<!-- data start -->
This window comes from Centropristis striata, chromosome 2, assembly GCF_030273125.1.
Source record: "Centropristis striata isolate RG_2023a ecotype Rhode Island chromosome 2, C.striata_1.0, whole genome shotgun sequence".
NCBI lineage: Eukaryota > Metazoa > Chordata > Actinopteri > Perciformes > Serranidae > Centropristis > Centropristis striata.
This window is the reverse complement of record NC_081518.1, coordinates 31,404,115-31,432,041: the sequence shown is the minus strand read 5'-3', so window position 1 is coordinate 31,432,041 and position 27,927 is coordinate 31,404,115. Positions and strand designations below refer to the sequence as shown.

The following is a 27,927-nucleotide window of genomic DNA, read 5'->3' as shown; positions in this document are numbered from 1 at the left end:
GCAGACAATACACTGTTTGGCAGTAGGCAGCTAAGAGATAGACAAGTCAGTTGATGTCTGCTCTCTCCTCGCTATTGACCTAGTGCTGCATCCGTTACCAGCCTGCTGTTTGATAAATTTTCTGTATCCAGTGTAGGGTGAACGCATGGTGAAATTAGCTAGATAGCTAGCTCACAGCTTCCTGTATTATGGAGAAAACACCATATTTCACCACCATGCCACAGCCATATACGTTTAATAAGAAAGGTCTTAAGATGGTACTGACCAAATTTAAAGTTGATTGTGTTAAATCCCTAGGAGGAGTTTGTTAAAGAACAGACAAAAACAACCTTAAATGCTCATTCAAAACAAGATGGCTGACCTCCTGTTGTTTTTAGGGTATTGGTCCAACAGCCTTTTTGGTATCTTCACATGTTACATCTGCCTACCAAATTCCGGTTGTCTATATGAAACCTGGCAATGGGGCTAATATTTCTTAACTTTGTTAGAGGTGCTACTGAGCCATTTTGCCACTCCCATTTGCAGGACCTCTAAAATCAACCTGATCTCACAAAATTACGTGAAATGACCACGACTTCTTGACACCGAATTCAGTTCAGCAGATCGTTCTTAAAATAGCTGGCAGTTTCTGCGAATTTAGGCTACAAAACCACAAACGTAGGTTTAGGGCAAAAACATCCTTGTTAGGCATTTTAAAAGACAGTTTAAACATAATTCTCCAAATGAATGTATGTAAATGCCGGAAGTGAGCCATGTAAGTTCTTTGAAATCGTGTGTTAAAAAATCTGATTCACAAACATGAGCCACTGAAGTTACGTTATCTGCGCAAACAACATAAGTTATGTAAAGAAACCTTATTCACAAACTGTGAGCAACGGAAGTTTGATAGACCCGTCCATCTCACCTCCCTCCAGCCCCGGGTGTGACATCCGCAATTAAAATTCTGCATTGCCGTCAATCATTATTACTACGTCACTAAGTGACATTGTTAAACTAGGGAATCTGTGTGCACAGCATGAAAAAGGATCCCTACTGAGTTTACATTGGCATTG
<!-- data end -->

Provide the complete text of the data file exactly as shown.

This window comes from Centropristis striata, chromosome 2, assembly GCF_030273125.1.
Source record: "Centropristis striata isolate RG_2023a ecotype Rhode Island chromosome 2, C.striata_1.0, whole genome shotgun sequence".
NCBI lineage: Eukaryota > Metazoa > Chordata > Actinopteri > Perciformes > Serranidae > Centropristis > Centropristis striata.
This window is the reverse complement of record NC_081518.1, coordinates 31,404,115-31,432,041: the sequence shown is the minus strand read 5'-3', so window position 1 is coordinate 31,432,041 and position 27,927 is coordinate 31,404,115. Positions and strand designations below refer to the sequence as shown.

The following is a 27,927-nucleotide window of genomic DNA, read 5'->3' as shown; positions in this document are numbered from 1 at the left end:
GCAGACAATACACTGTTTGGCAGTAGGCAGCTAAGAGATAGACAAGTCAGTTGATGTCTGCTCTCTCCTCGCTATTGACCTAGTGCTGCATCCGTTACCAGCCTGCTGTTTGATAAATTTTCTGTATCCAGTGTAGGGTGAACGCATGGTGAAATTAGCTAGATAGCTAGCTCACAGCTTCCTGTATTATGGAGAAAACACCATATTTCACCACCATGCCACAGCCATATACGTTTAATAAGAAAGGTCTTAAGATGGTACTGACCAAATTTAAAGTTGATTGTGTTAAATCCCTAGGAGGAGTTTGTTAAAGAACAGACAAAAACAACCTTAAATGCTCATTCAAAACAAGATGGCTGACCTCCTGTTGTTTTTAGGGTATTGGTCCAACAGCCTTTTTGGTATCTTCACATGTTACATCTGCCTACCAAATTCCGGTTGTCTATATGAAACCTGGCAATGGGGCTAATATTTCTTAACTTTGTTAGAGGTGCTACTGAGCCATTTTGCCACTCCCATTTGCAGGACCTCTAAAATCAACCTGATCTCACAAAATTACGTGAAATGACCACGACTTCTTGACACCGAATTCAGTTCAGCAGATCGTTCTTAAAATAGCTGGCAGTTTCTGCGAATTTAGGCTACAAAACCACAAACGTAGGTTTAGGGCAAAAACATCCTTGTTAGGCATTTTAAAAGACAGTTTAAACATAATTCTCCAAATGAATGTATGTAAATGCCGGAAGTGAGCCATGTAAGTTCTTTGAAATCGTGTGTTAAAAAATCTGATTCACAAACATGAGCCACTGAAGTTACGTTATCTGCGCAAACAACATAAGTTATGTAAAGAAACCTTATTCACAAACTGTGAGCAACGGAAGTTTGATAGACCCGTCCATCTCACCTCCCTCCAGCCCCGGGTGTGACATCCGCAATTAAAATTCTGCATTGCCGTCAATCATTATTACTACGTCACTAAGTGACATTGTTAAACTAGGGAATCTGTGTGCACAGCATGAAAAAGGATCCCTACTGAGTTTACATTGGCATTG